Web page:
Barclay F (2022) Introduction. Forced migration and the limits of citizenship. Journal of Migration History, 8 (3), p. 331–346. https://doi.org/10.1163/23519924-08030001
This article is the introduction to a special issue of the Journal of Migration History entitled 'Forced Migration and the Limits of Citizenship'. It argues that the qualities associated with citizenship were put under increased pressure by the dissolution of states that followed wars and collapse of empires in the mid-twentieth century. The reconfigured states faced the challenge of redefining their national identity and, consequently, their relationship with the constituent populations. Displacements, both internal and across redrawn borders, were a frequent occurrence. The introduction argues that the experiences of what Arendt terms 'national minorities' demonstrate the inconsistencies in the protection offered to citizens whose ethnicity or race differed from the state's imagined ideal citizen. Structured in two parts, the special issue examines firstly the response of states and finds that they wield citizenship law as a means of shaping and regulating their national identity. Secondly, it examines the implications of displacement for citizens, their new cultural distinctiveness, and sense of belonging that contribute to constructions of citizenship.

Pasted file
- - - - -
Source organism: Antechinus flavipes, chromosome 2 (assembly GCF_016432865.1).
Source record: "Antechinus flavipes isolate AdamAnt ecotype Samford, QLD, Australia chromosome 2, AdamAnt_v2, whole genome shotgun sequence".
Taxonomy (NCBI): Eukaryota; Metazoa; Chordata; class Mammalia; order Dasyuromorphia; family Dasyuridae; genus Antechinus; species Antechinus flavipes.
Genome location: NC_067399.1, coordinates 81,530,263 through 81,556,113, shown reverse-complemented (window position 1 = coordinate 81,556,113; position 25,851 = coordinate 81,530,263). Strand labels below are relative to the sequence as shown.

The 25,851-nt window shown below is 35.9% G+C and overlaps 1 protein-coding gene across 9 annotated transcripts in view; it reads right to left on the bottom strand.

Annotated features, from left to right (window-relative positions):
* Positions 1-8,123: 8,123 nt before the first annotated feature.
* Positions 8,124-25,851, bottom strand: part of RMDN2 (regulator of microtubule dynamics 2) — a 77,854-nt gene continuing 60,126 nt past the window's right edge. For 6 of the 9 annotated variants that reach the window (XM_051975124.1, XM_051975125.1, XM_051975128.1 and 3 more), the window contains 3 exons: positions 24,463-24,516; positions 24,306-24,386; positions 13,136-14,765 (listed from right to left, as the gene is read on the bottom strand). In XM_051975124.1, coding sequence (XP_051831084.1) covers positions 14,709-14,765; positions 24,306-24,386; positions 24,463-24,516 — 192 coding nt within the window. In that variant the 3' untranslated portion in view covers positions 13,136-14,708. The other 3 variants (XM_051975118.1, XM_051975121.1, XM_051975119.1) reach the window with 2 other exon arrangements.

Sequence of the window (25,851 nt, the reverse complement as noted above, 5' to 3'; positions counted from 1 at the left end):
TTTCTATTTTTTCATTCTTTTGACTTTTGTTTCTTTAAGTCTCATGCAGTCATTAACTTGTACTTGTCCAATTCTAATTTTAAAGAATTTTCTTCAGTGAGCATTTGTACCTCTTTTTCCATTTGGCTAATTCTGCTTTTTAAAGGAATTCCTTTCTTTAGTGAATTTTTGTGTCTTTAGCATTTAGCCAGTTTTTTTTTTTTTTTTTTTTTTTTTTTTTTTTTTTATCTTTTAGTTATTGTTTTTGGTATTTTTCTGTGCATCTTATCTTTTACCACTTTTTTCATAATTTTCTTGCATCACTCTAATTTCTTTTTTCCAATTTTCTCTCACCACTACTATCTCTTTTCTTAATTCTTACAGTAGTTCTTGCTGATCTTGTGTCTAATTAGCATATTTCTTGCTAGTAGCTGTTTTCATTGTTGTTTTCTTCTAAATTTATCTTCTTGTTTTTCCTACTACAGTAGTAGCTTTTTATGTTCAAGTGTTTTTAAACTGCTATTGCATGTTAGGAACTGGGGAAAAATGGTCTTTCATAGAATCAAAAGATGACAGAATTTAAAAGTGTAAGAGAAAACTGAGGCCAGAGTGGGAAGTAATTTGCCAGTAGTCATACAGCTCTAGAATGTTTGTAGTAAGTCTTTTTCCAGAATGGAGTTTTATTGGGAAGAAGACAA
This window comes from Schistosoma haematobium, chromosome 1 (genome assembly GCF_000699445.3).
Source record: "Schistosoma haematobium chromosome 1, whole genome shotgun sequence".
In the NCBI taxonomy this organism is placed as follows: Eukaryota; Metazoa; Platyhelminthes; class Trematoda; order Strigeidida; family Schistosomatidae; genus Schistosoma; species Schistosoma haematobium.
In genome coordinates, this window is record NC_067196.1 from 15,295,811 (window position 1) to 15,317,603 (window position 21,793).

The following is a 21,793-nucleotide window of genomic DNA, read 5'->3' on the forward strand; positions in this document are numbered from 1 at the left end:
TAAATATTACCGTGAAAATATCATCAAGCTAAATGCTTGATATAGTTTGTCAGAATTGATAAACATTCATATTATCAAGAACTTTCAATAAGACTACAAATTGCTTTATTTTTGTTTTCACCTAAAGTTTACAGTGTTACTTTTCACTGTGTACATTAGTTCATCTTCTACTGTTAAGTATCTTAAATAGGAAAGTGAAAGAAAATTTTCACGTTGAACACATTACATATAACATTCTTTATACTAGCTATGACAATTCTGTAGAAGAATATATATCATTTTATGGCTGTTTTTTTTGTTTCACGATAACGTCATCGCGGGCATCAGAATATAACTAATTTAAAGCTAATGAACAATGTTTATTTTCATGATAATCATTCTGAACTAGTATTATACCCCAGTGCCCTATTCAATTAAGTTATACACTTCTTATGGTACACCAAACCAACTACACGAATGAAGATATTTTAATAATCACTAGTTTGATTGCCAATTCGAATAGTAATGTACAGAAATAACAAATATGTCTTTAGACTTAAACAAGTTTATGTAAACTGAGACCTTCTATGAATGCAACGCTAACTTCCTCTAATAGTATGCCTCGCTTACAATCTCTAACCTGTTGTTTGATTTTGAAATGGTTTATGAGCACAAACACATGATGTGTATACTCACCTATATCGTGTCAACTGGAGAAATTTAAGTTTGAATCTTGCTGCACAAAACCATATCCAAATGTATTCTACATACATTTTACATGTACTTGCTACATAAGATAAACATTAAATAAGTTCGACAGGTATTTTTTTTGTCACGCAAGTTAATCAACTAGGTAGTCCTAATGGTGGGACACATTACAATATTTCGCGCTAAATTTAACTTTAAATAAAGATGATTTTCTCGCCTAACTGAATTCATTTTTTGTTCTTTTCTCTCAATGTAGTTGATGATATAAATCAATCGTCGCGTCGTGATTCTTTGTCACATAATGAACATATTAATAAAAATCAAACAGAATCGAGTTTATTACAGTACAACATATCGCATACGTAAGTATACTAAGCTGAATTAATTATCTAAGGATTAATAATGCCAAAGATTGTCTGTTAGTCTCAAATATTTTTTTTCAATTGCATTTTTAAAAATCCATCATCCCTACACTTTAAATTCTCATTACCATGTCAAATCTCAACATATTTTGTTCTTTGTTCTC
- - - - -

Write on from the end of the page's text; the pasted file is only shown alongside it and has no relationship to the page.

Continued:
citizenship; forced migration; colonialism; displacement; cultural identity; belonging
Journal of Migration History: Volume 8, Issue 3